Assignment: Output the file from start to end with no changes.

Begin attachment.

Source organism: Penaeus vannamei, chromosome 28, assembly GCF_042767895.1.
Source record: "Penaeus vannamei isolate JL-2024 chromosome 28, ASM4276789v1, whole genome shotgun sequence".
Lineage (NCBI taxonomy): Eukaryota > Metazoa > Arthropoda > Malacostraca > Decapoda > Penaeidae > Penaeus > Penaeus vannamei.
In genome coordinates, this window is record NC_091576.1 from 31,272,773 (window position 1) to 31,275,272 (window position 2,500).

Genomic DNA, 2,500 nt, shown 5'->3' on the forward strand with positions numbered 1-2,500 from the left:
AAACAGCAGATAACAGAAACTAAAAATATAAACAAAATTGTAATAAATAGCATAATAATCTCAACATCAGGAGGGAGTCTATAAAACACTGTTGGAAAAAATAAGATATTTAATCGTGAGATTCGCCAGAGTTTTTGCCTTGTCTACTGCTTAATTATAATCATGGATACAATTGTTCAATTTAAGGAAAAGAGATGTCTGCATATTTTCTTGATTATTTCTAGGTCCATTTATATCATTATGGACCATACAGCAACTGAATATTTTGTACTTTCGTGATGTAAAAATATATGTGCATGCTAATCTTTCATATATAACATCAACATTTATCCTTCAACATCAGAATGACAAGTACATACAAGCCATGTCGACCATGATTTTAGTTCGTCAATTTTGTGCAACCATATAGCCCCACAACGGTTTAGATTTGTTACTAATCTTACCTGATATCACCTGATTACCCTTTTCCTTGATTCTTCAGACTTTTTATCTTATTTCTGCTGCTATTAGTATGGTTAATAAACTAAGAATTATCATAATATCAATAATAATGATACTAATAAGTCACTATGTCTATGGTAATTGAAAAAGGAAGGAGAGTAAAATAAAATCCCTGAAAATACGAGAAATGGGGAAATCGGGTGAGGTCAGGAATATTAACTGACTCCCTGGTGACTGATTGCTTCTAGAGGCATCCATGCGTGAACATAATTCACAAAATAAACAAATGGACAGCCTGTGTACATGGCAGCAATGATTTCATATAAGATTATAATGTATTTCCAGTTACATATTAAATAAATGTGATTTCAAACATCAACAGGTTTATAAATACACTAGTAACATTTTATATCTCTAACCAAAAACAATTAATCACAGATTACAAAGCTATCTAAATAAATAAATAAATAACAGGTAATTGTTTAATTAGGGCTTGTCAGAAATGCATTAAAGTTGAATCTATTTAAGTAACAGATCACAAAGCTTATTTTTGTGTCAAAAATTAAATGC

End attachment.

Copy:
Source organism: Penaeus vannamei, chromosome 28, assembly GCF_042767895.1.
Source record: "Penaeus vannamei isolate JL-2024 chromosome 28, ASM4276789v1, whole genome shotgun sequence".
Lineage (NCBI taxonomy): Eukaryota > Metazoa > Arthropoda > Malacostraca > Decapoda > Penaeidae > Penaeus > Penaeus vannamei.
In genome coordinates, this window is record NC_091576.1 from 31,272,773 (window position 1) to 31,275,272 (window position 2,500).

Genomic DNA, 2,500 nt, shown 5'->3' on the forward strand with positions numbered 1-2,500 from the left:
AAACAGCAGATAACAGAAACTAAAAATATAAACAAAATTGTAATAAATAGCATAATAATCTCAACATCAGGAGGGAGTCTATAAAACACTGTTGGAAAAAATAAGATATTTAATCGTGAGATTCGCCAGAGTTTTTGCCTTGTCTACTGCTTAATTATAATCATGGATACAATTGTTCAATTTAAGGAAAAGAGATGTCTGCATATTTTCTTGATTATTTCTAGGTCCATTTATATCATTATGGACCATACAGCAACTGAATATTTTGTACTTTCGTGATGTAAAAATATATGTGCATGCTAATCTTTCATATATAACATCAACATTTATCCTTCAACATCAGAATGACAAGTACATACAAGCCATGTCGACCATGATTTTAGTTCGTCAATTTTGTGCAACCATATAGCCCCACAACGGTTTAGATTTGTTACTAATCTTACCTGATATCACCTGATTACCCTTTTCCTTGATTCTTCAGACTTTTTATCTTATTTCTGCTGCTATTAGTATGGTTAATAAACTAAGAATTATCATAATATCAATAATAATGATACTAATAAGTCACTATGTCTATGGTAATTGAAAAAGGAAGGAGAGTAAAATAAAATCCCTGAAAATACGAGAAATGGGGAAATCGGGTGAGGTCAGGAATATTAACTGACTCCCTGGTGACTGATTGCTTCTAGAGGCATCCATGCGTGAACATAATTCACAAAATAAACAAATGGACAGCCTGTGTACATGGCAGCAATGATTTCATATAAGATTATAATGTATTTCCAGTTACATATTAAATAAATGTGATTTCAAACATCAACAGGTTTATAAATACACTAGTAACATTTTATATCTCTAACCAAAAACAATTAATCACAGATTACAAAGCTATCTAAATAAATAAATAAATAACAGGTAATTGTTTAATTAGGGCTTGTCAGAAATGCATTAAAGTTGAATCTATTTAAGTAACAGATCACAAAGCTTATTTTTGTGTCAAAAATTAAATGC